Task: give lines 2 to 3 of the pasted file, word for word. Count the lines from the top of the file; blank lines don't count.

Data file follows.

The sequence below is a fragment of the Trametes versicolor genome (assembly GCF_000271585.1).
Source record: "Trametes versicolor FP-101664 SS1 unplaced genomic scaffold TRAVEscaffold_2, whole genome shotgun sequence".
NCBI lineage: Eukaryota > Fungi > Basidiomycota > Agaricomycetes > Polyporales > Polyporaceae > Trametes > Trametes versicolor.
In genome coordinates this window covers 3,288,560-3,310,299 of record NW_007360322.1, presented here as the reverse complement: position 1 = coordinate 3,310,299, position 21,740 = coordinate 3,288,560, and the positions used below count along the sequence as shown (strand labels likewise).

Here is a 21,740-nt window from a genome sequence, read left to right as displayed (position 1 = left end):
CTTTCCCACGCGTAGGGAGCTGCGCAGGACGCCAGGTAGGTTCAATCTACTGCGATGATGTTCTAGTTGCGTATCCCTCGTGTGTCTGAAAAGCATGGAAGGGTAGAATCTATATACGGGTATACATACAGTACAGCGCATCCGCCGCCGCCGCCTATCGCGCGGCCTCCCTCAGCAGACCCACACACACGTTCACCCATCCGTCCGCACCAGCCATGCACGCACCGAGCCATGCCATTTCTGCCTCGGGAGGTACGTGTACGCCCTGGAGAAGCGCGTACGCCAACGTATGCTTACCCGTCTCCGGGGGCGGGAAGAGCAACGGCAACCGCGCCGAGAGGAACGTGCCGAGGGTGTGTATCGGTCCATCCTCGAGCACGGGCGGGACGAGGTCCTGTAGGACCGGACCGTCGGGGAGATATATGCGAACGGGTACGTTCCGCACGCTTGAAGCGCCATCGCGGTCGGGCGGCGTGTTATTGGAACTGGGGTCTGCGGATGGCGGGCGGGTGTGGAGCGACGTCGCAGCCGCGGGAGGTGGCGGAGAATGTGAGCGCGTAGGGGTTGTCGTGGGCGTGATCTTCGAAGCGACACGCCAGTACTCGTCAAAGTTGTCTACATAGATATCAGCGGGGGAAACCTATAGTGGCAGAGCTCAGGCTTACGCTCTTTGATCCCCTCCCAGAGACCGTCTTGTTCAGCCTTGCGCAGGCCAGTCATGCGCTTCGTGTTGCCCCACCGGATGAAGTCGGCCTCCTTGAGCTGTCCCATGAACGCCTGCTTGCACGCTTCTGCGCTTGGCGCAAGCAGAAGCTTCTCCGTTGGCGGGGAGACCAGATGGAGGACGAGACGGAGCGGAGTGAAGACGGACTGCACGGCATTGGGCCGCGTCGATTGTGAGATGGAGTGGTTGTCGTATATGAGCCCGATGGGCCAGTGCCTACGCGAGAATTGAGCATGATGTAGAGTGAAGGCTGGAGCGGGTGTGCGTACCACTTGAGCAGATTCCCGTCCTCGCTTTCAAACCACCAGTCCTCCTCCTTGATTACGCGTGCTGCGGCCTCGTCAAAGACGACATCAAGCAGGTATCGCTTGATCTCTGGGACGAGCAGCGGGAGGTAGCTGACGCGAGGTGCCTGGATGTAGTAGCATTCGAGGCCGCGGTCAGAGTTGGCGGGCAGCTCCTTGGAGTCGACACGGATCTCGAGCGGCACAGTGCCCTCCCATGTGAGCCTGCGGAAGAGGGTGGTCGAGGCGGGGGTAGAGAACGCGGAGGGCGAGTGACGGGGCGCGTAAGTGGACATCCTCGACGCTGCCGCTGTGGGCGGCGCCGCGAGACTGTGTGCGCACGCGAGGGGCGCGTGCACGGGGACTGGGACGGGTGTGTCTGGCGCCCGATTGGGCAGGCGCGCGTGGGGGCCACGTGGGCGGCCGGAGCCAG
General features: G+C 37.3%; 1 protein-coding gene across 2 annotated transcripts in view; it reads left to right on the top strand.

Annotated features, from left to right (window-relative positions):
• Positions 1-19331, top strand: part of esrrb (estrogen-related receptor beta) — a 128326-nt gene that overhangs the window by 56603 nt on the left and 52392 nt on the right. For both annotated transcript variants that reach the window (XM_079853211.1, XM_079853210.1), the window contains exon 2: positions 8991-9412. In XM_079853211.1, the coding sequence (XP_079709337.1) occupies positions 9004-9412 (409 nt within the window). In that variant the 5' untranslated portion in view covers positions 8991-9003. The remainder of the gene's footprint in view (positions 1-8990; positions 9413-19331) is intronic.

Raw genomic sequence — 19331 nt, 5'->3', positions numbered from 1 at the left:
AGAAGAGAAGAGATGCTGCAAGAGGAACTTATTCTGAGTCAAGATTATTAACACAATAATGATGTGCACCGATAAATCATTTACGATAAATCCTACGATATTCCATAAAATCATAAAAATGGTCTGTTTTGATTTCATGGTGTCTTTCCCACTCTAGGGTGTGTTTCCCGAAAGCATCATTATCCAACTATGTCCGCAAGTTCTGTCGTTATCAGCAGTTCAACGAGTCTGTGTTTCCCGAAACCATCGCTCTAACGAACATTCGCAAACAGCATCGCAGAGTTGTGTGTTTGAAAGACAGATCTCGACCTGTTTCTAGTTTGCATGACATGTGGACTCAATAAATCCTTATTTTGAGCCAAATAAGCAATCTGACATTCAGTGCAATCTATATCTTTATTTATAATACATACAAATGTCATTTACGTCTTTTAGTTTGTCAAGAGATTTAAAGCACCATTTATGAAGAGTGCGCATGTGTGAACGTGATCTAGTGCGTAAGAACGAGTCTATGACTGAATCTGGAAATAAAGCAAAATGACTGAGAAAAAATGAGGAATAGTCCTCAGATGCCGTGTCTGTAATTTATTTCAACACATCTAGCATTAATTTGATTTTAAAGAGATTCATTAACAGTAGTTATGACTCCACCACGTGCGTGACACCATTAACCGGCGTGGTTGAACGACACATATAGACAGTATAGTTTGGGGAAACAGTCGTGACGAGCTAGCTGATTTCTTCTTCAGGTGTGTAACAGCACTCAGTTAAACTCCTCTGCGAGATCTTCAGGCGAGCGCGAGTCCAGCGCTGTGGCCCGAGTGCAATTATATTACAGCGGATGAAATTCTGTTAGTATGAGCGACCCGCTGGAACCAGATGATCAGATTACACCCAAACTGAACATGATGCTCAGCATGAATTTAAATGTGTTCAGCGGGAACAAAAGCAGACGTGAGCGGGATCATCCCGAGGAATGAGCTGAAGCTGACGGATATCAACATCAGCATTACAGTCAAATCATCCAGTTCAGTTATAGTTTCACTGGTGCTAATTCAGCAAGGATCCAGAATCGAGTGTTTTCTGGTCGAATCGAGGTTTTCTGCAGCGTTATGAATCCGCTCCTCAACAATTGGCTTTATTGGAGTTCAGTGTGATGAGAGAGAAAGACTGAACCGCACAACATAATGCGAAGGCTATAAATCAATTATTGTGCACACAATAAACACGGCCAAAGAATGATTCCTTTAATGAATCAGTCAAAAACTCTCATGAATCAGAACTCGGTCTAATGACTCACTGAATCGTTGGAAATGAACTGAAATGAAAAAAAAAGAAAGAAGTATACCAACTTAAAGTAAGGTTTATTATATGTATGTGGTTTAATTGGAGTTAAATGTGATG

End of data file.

Source record: "Trametes versicolor FP-101664 SS1 unplaced genomic scaffold TRAVEscaffold_2, whole genome shotgun sequence".
NCBI lineage: Eukaryota > Fungi > Basidiomycota > Agaricomycetes > Polyporales > Polyporaceae > Trametes > Trametes versicolor.